Fresh herbal matcha popsicles using a lemon thyme tea are a layered and colorful energizing treat, and full of nutrition and antioxidants.
Matcha popsicles. Matcha, as you probably know, is made from the matcha leaf steamed, stemmed and ground into a fine powder, historically used in the Far East for ceremonial purposes, but today, it is also a powerful superfood. The list of nutritional benefits is long, including antioxidants, calm-enhancers, energy simulators, memory and concentration boosters, detoxifiers, and more. Put it in a smoothie, latte, raw desserts or...you see where I'm going, right? Yes, Popsicles!
Here I have teamed it with the lovely lemon, lemon thyme and sweet raspberries.
Giving you a vegan, refined-sugar-free popsicle that is sweetly lemon-thyme scented, and loaded with antioxidants, and other nutrients that support the memory, burn calories, and detox the body, and boost the immune system. And did you know lemon thyme is an anti-fungal?
But you are eating a popsicle for fun, right. And with this herb-infused recipe, perhaps a touch of elegance? Let's get started!
- Make lemon thyme tea: Boil the lemon thyme in ½ cup water for 2 minutes, strain and keep the liquid, at least ¼ cup.
- Make the white layer: Combine 1 cup yogurt, 1 tbsp maple syrup, and ¼ cup lemon thyme water, blend until creamy, and pour into popsicle mold, should fill about ¼ of each pop mold. You can put the popsicle mold in the freeze now to begin freezing that bottom layer, but I didn't find a need to freeze each layer; I think the trick is to make each layer thick enough with yogurt so they didn't bleed into each other.
- Make the matcha layer: 1 tsp matcha in 1 cup plant milk and add 1 tbsp maple syrup or nectar, and ½ cup yogurt or less - you want it to be a pretty green but still pourable. I didn't even blend mine, just stirred it up in a measuring cup.
- Make the pink layer: Blend the raspberries and lemon juice and ½ cup yogurt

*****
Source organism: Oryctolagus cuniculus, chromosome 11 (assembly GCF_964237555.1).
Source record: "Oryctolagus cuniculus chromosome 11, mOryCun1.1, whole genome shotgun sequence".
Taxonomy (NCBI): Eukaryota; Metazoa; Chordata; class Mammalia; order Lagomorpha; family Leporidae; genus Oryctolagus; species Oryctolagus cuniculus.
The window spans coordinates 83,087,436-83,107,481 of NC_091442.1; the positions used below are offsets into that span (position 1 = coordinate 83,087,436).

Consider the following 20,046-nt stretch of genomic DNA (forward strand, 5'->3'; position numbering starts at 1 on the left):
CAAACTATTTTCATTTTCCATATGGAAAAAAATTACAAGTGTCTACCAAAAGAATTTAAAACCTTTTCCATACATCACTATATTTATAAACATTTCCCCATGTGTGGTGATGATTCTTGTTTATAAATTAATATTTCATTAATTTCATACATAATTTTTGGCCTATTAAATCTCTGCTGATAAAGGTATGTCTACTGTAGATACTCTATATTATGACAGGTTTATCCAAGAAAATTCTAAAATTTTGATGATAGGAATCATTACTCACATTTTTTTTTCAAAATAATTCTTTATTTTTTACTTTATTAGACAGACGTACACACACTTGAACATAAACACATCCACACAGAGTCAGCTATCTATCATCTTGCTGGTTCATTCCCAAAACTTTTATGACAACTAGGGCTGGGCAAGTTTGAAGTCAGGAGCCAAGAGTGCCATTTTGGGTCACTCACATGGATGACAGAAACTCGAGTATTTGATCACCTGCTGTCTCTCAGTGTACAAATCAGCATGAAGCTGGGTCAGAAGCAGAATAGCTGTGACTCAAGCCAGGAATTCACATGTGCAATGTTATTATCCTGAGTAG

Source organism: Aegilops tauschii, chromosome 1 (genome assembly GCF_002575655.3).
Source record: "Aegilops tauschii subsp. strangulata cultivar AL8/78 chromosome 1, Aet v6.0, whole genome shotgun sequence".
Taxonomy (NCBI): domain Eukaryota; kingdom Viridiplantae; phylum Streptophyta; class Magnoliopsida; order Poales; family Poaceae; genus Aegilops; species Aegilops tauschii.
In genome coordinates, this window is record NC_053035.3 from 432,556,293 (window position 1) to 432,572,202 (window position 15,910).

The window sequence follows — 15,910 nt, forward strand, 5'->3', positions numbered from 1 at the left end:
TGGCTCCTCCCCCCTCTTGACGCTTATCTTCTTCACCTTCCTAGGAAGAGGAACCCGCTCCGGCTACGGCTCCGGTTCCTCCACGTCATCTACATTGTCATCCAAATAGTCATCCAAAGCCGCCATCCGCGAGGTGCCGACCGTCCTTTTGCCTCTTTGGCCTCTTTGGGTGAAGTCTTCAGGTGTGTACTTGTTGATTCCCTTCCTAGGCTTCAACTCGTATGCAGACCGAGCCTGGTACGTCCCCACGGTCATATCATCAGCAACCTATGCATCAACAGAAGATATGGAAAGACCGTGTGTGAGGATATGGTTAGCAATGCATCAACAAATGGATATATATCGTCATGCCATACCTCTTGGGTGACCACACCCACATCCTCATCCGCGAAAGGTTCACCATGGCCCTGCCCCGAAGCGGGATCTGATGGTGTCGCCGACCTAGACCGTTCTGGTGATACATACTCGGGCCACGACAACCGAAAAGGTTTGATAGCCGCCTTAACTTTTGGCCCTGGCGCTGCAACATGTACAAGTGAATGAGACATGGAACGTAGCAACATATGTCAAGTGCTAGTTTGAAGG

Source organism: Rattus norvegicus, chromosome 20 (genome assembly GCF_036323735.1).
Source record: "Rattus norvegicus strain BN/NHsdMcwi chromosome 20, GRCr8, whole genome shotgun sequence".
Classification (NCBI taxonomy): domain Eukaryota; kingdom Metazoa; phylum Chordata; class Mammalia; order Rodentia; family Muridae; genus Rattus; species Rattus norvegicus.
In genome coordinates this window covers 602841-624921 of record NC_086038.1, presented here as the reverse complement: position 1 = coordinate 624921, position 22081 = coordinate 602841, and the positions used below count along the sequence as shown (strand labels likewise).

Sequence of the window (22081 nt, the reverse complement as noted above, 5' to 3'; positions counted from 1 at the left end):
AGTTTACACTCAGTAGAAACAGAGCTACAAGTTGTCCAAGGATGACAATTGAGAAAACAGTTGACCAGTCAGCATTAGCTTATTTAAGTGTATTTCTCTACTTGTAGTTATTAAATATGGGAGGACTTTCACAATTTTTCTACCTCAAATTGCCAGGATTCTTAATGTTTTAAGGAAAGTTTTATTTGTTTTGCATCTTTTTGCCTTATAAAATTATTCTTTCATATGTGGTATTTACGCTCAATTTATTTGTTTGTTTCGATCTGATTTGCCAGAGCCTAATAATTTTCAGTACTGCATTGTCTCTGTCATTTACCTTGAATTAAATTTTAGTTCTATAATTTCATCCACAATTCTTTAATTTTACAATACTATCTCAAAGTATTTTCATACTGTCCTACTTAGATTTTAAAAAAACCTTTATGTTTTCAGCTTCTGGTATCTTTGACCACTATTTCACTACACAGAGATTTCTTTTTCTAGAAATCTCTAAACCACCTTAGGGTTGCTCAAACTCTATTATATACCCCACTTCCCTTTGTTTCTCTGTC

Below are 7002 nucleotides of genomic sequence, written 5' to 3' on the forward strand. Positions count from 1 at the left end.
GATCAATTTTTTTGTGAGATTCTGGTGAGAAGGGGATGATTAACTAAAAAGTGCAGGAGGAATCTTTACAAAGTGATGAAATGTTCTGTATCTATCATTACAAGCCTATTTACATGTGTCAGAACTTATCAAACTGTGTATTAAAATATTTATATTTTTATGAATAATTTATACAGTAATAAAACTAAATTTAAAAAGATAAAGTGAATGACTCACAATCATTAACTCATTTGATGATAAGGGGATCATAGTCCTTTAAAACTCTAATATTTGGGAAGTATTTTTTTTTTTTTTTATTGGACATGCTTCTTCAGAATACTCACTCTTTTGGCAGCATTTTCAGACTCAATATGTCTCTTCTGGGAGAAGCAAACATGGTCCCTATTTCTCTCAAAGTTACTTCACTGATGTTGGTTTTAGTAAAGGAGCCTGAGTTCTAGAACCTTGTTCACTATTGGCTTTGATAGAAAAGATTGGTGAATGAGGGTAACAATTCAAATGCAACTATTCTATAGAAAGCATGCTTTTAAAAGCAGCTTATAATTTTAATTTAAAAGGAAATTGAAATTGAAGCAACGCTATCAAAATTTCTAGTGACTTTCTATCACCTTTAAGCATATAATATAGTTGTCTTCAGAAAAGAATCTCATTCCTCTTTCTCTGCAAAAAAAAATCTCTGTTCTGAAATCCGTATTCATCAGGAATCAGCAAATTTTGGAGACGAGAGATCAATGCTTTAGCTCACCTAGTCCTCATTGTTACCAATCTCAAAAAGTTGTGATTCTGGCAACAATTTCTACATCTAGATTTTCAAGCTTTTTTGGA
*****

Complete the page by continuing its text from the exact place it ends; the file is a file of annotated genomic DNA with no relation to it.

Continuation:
- Assemble popsicle layers: Pour the white layer, then the green, then the pink. Push in sticks, and freeze overnight (I don't usually use that plastic mold lid that comes with the mold; I use foil instead because the lid sometimes freezes to the mold whereas the foil can be torn off without damaging the popsicles.)
- Remove popsicles from the mold: Fill a large bowl with hot hot water, and dip the mold up to the underside of the top and hold submerged without letting the water spill over the top and touch the popsicles - otherwise MELT CITY.
- Count to 10, then put mold on counter, grab a papertowel and yank at the popsicle stick straight up. If it won't budge, put it back in the hot water for a few more seconds.
- Test all popsicles each time however; pull any out that are willing to come. Put them on a flat plate and put in the freezer while you tug away at the rest of the stubborn pops.
- Once they are all out, store in the freezer - we use a large plastic bin to store our homemade pops in. I hope you enjoy the first bite or lick - which ever kind of popsicle eater you are - that is when you first encounter the lemon thyme scent and it will be a subtle surprise, green, spicy almost more scent then taste. Not the typical popsicle experience, but a wonderful one, I promise! Enjoy!